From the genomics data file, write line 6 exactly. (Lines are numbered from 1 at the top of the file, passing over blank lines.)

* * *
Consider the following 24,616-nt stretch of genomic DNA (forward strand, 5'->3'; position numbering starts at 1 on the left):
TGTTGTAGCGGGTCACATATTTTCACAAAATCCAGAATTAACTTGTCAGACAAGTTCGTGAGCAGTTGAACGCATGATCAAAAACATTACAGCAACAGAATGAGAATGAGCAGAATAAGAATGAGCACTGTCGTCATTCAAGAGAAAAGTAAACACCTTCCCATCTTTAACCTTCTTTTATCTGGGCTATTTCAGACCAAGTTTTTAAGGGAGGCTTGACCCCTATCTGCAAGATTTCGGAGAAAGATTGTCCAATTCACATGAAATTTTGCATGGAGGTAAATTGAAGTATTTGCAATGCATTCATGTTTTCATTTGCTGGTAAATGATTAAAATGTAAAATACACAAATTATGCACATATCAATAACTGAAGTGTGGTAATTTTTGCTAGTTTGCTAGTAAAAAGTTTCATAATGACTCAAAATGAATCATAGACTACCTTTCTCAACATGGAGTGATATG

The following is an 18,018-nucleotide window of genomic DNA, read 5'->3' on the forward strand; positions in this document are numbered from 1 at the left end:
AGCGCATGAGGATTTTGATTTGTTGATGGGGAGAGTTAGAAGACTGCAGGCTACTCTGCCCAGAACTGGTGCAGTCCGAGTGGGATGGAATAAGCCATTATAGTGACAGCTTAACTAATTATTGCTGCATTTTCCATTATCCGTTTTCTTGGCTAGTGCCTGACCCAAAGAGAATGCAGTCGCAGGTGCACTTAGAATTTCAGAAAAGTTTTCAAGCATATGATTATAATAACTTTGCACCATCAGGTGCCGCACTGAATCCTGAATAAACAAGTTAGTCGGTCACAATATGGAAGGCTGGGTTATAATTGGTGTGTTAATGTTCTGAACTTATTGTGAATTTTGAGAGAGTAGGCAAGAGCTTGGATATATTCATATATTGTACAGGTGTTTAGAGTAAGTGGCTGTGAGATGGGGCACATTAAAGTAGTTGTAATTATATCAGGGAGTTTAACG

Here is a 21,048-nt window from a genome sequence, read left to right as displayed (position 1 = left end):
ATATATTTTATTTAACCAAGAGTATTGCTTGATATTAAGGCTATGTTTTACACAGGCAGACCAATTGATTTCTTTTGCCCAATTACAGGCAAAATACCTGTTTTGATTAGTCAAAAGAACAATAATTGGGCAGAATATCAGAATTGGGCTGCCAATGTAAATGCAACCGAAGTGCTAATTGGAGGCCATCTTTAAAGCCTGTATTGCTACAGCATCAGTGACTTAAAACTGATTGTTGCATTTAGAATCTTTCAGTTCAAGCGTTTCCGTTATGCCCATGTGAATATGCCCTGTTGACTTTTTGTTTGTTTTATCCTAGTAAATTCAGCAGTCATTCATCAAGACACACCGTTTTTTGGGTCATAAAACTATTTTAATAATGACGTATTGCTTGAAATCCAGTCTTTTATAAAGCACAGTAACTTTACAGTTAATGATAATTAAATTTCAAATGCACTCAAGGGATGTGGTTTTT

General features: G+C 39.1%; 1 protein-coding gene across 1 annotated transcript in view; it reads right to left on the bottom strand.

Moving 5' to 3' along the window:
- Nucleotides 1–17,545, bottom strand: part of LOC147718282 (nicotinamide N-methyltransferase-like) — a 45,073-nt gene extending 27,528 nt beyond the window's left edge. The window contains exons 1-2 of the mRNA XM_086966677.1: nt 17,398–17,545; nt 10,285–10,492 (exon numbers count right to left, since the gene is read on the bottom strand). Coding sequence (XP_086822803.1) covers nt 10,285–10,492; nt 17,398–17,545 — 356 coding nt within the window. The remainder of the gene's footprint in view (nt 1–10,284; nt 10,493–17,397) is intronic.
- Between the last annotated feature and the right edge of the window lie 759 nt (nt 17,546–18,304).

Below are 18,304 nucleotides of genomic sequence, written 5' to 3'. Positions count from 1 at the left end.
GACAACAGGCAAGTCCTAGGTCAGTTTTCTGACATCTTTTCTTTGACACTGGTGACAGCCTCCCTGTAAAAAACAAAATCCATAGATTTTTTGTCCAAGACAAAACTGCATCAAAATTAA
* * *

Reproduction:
ATATATTTTATTTAACCAAGAGTATTGCTTGATATTAAGGCTATGTTTTACACAGGCAGACCAATTGATTTCTTTTGCCCAATTACAGGCAAAATACCTGTTTTGATTAGTCAAAAGAACAATAATTGGGCAGAATATCAGAATTGGGCTGCCAATGTAAATGCAACCGAAGTGCTAATTGGAGGCCATCTTTAAAGCCTGTATTGCTACAGCATCAGTGACTTAAAACTGATTGTTGCATTTAGAATCTTTCAGTTCAAGCGTTTCCGTTATGCCCATGTGAATATGCCCTGTTGACTTTTTGTTTGTTTTATCCTAGTAAATTCAGCAGTCATTCATCAAGACACACCGTTTTTTGGGTCATAAAACTATTTTAATAATGACGTATTGCTTGAAATCCAGTCTTTTATAAAGCACAGTAACTTTACAGTTAATGATAATTAAATTTCAAATGCACTCAAGGGATGTGGTTTTT